Upon taking office, Colombia's new president, Andres Pastrana, carried out a wholesale shakeup of the military command, bringing in a new set of generals and announcing that his aim was to impose order while reaching a settlement with the guerrillas. At the same time, the basic structure of Colombia's military, as well as the dominant influence exercised by the Pentagon over its operations, remains intact.
In Colombia, as throughout Latin America, the US military has played an increasingly active and autonomous role in dealing with its counterparts south of the border.
Throughout the second half of the twentieth century, the Pentagon has enjoyed the closest relations with Latin America's military commands. In Panama it ran the School of the Americas, also known as the school for dictators, training the military officers who were to launch military coups and carry out savage repression from Argentina to Bolivia, Brazil, Chile, Uruguay and elsewhere on the continent. USmilitary groups assigned to virtually every country provided military aid and 'advisers' who helped perfect methods of repression and torture that horrified the world.
Faced with revelations of the dirty wars fought by US-trained military forces in Latin America, Congress passed various pieces of legislation imposing limits on US military aid and demanding that human rights criteria be met before any training missions are undertaken.
The Pentagon, however, has had no problem working around these feeble legislative gestures. Some 56,000 US troops were rotated through Latin America in 1997. In many cases they included National Guard or Army Reserve units involved in so-called humanitarian operations or relieving troops already stationed in the region.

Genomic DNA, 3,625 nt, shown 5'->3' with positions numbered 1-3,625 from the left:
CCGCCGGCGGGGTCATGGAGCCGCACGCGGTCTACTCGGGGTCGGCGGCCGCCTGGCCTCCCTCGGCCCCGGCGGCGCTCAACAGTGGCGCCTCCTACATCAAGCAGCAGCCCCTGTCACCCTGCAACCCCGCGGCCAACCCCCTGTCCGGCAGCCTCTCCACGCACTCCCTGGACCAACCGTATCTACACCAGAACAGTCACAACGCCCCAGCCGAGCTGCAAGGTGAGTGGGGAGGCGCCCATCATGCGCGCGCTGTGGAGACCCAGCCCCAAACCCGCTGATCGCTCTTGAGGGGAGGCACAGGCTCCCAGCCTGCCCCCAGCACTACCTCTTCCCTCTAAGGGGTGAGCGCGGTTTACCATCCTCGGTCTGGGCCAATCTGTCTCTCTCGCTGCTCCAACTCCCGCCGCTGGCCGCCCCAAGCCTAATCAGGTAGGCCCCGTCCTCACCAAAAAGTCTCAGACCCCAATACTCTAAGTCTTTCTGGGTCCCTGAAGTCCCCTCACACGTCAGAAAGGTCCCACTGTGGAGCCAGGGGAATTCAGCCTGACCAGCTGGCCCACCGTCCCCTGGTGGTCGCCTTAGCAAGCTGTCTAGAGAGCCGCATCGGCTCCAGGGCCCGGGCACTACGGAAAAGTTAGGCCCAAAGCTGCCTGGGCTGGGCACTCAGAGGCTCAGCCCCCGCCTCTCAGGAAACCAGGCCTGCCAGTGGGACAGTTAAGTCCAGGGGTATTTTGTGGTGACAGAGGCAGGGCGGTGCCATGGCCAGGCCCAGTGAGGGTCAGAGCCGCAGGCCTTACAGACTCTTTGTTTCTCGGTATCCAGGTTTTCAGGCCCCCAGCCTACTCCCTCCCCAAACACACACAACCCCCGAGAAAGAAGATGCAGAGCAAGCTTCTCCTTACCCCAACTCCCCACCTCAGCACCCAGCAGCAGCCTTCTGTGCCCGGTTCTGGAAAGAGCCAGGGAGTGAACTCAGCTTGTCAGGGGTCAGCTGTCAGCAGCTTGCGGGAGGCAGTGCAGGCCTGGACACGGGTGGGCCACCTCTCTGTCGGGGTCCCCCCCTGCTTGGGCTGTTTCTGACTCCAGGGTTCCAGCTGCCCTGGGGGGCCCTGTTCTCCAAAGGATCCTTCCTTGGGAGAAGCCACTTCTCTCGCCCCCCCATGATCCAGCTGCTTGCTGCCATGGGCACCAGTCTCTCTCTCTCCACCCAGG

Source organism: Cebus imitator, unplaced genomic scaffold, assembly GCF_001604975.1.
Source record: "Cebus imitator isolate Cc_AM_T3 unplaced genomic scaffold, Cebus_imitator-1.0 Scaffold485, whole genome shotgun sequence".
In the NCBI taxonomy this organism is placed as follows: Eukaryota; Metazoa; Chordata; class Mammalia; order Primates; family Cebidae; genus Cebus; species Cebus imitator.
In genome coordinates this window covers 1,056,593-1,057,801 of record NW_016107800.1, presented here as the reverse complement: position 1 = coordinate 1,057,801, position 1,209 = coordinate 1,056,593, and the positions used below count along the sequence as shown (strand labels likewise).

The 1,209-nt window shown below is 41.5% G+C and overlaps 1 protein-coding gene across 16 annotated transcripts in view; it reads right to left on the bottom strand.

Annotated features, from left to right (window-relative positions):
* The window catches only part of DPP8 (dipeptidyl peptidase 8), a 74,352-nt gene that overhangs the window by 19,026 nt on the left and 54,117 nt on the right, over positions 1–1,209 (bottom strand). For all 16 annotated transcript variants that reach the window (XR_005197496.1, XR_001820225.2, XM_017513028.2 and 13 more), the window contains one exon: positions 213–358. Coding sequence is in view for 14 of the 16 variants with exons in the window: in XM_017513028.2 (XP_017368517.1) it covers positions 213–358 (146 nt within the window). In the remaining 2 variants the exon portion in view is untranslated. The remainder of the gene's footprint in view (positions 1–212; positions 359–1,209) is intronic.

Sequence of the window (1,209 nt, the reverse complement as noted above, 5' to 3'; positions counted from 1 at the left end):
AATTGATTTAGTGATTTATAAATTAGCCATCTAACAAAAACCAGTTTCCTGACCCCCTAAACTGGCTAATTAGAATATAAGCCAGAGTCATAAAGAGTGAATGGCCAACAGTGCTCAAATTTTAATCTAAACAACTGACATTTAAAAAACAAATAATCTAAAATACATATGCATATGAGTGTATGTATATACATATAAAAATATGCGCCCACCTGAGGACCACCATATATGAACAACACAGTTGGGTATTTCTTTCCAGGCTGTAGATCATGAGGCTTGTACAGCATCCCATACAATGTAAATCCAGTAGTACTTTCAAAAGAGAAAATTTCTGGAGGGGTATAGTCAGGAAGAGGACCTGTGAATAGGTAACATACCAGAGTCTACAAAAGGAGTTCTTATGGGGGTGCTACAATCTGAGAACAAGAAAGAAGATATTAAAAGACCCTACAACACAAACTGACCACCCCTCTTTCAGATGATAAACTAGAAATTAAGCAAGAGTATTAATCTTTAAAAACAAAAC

But thousands of these troops belonged to special operations units like the Army's Green Berets, or the Navy Seals were sent in under a program known as Joint Combined Exchange Training or JCET. Under a 1991 bill establishing the program, JCET is supposed to serve primarily as a means for training US troops. In practice, it has provided the Pentagon with a cover for continuing its role as 'adviser' to repressive Latin American military forces, instructing them in counterinsurgency methods. According to the Pentagon's own figures, there have been 30 deployments of US military 'trainers' in Venezuela this year, 30 in Bolivia, 24 in Colombia and 21 in Ecuador.
In Colombia, the Pentagon's training operations are supposed to be directed exclusively at counter-narcotics operations. But, as one senior U.S. military told the Washington Post , 'We can call anything counter-drugs. If your are going to train to take out a target, it doesn't make much difference if you call it a drug lab or a guerrilla camp. There's not much difference between counter-drug and counterinsurgency. We just don't use the [counterinsurgency] word any more because it is politically sensitive.'
Hundreds of 'trainers' have been deployed in Colombia each year since the early 1990s. Marine units have been sent in secretly to train Colombian police in urban counterinsurgency operations while the Pentagon has supplied the country's security forces with heavy weapons, including M-60 machine guns.
Under conditions of protracted political crisis and paralysis in Washington--and with an absence of any clear policy toward Latin America, outside of isolating Cuba and preaching the benefits of free trade--the US military is once again exercising a predominant and increasingly autonomous role in influencing US policy on the continent.
While the Clinton administration and the State Department ritualistically celebrate the return of 'democracy' to Latin America, the US is laying the foundations for another round of military coups, dictatorships and mass repression.
Castro on Caribbean tour seeks to build pressure against US embargo
[6 August 1998]